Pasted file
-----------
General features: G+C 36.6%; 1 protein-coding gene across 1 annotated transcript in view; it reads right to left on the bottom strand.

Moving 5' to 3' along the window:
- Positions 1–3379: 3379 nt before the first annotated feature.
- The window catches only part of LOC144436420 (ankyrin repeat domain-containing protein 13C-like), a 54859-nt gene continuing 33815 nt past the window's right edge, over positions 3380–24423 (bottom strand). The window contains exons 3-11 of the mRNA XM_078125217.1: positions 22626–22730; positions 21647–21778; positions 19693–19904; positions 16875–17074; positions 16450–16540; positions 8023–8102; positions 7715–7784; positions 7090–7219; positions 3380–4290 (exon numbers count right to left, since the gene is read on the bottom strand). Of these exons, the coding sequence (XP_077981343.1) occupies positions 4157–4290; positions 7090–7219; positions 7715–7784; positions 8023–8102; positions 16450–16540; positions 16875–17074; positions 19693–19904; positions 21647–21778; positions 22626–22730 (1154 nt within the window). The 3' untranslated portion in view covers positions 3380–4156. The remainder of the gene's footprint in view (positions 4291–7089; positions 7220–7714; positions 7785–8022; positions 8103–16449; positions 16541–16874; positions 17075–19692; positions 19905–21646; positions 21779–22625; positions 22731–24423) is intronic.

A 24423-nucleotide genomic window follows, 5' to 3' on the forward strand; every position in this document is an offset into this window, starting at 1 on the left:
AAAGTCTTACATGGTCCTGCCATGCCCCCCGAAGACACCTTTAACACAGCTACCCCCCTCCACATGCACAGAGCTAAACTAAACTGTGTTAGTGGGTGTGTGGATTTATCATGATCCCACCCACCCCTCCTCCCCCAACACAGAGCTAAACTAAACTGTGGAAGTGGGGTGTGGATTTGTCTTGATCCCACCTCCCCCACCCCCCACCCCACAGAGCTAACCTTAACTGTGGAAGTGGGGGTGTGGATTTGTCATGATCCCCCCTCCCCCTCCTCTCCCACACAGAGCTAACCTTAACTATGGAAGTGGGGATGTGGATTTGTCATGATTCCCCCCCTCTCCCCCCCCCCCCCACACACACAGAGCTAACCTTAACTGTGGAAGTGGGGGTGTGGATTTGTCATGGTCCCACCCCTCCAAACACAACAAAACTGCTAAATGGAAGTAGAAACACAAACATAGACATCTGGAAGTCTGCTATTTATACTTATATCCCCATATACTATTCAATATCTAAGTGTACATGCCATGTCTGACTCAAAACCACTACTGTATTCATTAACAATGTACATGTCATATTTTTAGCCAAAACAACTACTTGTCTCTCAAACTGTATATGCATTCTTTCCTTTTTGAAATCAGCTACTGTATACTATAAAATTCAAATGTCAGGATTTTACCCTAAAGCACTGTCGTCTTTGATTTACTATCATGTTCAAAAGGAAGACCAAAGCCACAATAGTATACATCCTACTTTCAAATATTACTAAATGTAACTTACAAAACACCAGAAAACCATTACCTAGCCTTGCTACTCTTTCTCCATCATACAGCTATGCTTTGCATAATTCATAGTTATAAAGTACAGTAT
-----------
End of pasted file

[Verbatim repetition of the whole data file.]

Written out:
General features: G+C 36.6%; 1 protein-coding gene across 1 annotated transcript in view; it reads right to left on the bottom strand.

Moving 5' to 3' along the window:
- Positions 1–3379: 3379 nt before the first annotated feature.
- The window catches only part of LOC144436420 (ankyrin repeat domain-containing protein 13C-like), a 54859-nt gene continuing 33815 nt past the window's right edge, over positions 3380–24423 (bottom strand). The window contains exons 3-11 of the mRNA XM_078125217.1: positions 22626–22730; positions 21647–21778; positions 19693–19904; positions 16875–17074; positions 16450–16540; positions 8023–8102; positions 7715–7784; positions 7090–7219; positions 3380–4290 (exon numbers count right to left, since the gene is read on the bottom strand). Of these exons, the coding sequence (XP_077981343.1) occupies positions 4157–4290; positions 7090–7219; positions 7715–7784; positions 8023–8102; positions 16450–16540; positions 16875–17074; positions 19693–19904; positions 21647–21778; positions 22626–22730 (1154 nt within the window). The 3' untranslated portion in view covers positions 3380–4156. The remainder of the gene's footprint in view (positions 4291–7089; positions 7220–7714; positions 7785–8022; positions 8103–16449; positions 16541–16874; positions 17075–19692; positions 19905–21646; positions 21779–22625; positions 22731–24423) is intronic.

A 24423-nucleotide genomic window follows, 5' to 3' on the forward strand; every position in this document is an offset into this window, starting at 1 on the left:
AAAGTCTTACATGGTCCTGCCATGCCCCCCGAAGACACCTTTAACACAGCTACCCCCCTCCACATGCACAGAGCTAAACTAAACTGTGTTAGTGGGTGTGTGGATTTATCATGATCCCACCCACCCCTCCTCCCCCAACACAGAGCTAAACTAAACTGTGGAAGTGGGGTGTGGATTTGTCTTGATCCCACCTCCCCCACCCCCCACCCCACAGAGCTAACCTTAACTGTGGAAGTGGGGGTGTGGATTTGTCATGATCCCCCCTCCCCCTCCTCTCCCACACAGAGCTAACCTTAACTATGGAAGTGGGGATGTGGATTTGTCATGATTCCCCCCCTCTCCCCCCCCCCCCCACACACACAGAGCTAACCTTAACTGTGGAAGTGGGGGTGTGGATTTGTCATGGTCCCACCCCTCCAAACACAACAAAACTGCTAAATGGAAGTAGAAACACAAACATAGACATCTGGAAGTCTGCTATTTATACTTATATCCCCATATACTATTCAATATCTAAGTGTACATGCCATGTCTGACTCAAAACCACTACTGTATTCATTAACAATGTACATGTCATATTTTTAGCCAAAACAACTACTTGTCTCTCAAACTGTATATGCATTCTTTCCTTTTTGAAATCAGCTACTGTATACTATAAAATTCAAATGTCAGGATTTTACCCTAAAGCACTGTCGTCTTTGATTTACTATCATGTTCAAAAGGAAGACCAAAGCCACAATAGTATACATCCTACTTTCAAATATTACTAAATGTAACTTACAAAACACCAGAAAACCATTACCTAGCCTTGCTACTCTTTCTCCATCATACAGCTATGCTTTGCATAATTCATAGTTATAAAGTACAGTAT